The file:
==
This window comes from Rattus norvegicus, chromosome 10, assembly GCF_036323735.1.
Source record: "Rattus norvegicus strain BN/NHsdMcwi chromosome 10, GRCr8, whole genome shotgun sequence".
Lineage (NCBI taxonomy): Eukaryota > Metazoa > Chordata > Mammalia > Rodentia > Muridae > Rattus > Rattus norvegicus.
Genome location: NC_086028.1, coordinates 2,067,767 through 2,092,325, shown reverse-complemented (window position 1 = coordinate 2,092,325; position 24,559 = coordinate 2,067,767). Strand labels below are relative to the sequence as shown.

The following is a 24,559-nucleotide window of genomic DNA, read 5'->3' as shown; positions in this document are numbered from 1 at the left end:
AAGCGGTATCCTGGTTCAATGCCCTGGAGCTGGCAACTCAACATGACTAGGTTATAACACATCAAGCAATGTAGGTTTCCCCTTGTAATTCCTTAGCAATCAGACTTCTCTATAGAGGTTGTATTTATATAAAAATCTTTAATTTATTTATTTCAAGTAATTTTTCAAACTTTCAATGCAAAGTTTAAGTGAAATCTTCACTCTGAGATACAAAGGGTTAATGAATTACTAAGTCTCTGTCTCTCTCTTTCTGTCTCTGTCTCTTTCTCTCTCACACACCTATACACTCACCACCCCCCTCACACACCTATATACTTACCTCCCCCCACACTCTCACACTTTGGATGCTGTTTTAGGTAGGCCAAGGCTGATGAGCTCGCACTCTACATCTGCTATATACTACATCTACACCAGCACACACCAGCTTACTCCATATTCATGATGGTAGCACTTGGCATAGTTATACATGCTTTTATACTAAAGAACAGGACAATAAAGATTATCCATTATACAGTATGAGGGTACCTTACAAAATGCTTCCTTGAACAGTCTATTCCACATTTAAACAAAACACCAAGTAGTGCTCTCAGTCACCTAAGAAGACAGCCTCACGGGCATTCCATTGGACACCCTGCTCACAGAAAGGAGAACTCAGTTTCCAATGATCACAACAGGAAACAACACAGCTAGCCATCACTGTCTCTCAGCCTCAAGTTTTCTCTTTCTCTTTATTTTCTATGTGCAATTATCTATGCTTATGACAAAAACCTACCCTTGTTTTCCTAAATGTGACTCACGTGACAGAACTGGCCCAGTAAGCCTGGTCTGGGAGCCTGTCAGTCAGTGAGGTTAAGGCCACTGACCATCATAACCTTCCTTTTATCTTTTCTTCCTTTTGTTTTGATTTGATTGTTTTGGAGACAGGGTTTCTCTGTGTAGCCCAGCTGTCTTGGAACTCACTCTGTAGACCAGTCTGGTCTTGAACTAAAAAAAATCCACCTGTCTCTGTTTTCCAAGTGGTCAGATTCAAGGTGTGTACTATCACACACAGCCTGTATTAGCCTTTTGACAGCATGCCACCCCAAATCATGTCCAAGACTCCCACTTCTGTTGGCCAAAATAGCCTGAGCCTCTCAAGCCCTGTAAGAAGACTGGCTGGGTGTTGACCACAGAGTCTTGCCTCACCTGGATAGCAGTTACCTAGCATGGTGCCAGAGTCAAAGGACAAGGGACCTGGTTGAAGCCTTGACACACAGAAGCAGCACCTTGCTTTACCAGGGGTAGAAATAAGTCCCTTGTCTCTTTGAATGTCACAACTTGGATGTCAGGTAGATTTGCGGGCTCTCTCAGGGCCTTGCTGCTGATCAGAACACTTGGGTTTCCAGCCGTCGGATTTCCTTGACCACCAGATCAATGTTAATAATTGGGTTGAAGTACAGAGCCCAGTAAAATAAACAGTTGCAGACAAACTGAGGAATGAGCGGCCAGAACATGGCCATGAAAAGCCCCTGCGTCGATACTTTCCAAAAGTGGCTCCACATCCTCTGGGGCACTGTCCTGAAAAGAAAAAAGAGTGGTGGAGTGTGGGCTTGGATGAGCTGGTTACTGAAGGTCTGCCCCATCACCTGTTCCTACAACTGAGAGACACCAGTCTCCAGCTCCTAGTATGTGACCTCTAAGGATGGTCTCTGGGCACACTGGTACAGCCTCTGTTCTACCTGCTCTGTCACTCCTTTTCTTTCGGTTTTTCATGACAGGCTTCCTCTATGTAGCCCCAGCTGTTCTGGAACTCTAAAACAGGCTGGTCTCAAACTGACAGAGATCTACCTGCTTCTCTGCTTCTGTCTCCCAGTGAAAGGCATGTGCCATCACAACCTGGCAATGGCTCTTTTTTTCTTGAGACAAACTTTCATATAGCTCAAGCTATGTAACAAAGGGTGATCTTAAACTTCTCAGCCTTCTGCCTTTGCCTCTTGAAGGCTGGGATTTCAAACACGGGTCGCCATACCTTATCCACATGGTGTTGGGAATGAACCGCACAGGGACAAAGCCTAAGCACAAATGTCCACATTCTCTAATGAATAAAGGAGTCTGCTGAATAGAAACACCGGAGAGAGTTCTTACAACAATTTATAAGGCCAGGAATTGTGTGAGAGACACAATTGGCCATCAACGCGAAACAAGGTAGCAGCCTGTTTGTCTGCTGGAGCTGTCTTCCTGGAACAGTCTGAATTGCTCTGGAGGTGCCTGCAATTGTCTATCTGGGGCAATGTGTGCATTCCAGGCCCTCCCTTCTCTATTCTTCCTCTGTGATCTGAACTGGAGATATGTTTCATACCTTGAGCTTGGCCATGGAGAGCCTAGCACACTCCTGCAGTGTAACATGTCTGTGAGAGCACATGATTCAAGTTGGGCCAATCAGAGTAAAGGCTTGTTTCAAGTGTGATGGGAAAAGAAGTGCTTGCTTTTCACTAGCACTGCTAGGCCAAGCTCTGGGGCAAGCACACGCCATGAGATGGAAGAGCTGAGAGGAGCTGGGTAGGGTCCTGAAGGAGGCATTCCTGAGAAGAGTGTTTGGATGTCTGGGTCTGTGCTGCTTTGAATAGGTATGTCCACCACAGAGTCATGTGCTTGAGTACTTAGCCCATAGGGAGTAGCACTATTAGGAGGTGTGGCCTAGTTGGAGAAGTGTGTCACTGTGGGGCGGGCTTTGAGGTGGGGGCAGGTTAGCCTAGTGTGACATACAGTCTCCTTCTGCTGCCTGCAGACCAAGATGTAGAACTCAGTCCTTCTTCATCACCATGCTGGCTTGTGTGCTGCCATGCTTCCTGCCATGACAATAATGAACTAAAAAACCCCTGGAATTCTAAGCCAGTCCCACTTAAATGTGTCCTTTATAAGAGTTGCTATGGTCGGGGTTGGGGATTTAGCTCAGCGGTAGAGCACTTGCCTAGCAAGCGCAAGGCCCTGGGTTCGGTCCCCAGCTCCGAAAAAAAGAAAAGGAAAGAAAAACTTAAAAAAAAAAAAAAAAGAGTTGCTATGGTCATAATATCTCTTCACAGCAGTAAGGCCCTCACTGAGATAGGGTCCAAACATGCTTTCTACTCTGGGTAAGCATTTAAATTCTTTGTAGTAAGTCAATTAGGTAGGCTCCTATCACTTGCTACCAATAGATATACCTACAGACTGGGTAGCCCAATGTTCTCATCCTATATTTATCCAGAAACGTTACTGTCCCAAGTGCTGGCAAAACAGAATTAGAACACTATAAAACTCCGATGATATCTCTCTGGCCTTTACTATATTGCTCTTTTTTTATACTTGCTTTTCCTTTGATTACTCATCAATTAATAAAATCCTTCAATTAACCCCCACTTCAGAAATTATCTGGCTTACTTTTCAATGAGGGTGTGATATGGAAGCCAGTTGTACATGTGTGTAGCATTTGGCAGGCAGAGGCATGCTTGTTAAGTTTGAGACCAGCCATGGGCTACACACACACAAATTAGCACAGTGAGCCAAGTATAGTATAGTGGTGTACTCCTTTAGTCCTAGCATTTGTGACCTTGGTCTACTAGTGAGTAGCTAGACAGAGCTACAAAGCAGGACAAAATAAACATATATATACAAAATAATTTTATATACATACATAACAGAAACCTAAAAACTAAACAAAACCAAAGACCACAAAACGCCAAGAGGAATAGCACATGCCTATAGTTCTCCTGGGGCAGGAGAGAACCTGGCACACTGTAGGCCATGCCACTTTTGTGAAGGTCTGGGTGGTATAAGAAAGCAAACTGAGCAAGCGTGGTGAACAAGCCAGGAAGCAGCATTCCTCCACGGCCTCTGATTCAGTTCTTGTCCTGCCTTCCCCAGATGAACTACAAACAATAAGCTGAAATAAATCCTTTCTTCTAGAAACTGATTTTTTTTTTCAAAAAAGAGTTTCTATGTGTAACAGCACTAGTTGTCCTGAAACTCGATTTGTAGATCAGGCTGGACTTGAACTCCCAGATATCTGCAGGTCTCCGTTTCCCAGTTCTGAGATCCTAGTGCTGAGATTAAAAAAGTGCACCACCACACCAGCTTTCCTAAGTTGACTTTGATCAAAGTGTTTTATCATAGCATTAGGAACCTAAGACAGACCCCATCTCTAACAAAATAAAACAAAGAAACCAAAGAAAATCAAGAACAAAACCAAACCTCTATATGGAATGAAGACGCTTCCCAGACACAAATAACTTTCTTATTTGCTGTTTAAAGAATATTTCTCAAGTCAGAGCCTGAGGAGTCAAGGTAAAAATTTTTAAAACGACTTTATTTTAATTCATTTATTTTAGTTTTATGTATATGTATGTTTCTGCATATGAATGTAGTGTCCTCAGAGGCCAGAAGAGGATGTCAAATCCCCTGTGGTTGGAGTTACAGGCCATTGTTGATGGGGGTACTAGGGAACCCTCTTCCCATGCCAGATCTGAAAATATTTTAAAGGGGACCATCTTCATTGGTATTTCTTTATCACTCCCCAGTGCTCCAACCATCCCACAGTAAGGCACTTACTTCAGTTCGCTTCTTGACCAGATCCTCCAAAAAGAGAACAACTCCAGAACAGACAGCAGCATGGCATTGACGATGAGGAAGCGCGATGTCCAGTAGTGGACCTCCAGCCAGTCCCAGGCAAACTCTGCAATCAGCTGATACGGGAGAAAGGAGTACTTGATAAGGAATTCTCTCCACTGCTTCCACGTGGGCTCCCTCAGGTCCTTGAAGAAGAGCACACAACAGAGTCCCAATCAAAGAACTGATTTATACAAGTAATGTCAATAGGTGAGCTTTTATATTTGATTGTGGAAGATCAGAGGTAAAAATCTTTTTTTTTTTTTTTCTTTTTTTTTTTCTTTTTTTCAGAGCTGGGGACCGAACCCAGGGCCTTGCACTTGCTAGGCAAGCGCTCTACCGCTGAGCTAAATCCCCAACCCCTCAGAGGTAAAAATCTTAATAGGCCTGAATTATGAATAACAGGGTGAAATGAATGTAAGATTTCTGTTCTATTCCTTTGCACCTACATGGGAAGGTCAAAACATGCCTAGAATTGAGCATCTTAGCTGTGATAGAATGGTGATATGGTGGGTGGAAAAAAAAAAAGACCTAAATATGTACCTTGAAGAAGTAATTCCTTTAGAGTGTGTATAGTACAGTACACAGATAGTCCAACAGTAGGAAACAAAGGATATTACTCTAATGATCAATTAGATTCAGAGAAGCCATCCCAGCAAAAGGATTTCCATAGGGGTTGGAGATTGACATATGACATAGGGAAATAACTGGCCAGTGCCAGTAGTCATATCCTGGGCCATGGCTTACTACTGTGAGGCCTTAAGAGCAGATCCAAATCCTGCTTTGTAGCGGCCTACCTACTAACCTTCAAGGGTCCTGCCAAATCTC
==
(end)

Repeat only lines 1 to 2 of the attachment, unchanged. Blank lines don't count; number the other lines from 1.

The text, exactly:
This window comes from Rattus norvegicus, chromosome 10, assembly GCF_036323735.1.
Source record: "Rattus norvegicus strain BN/NHsdMcwi chromosome 10, GRCr8, whole genome shotgun sequence".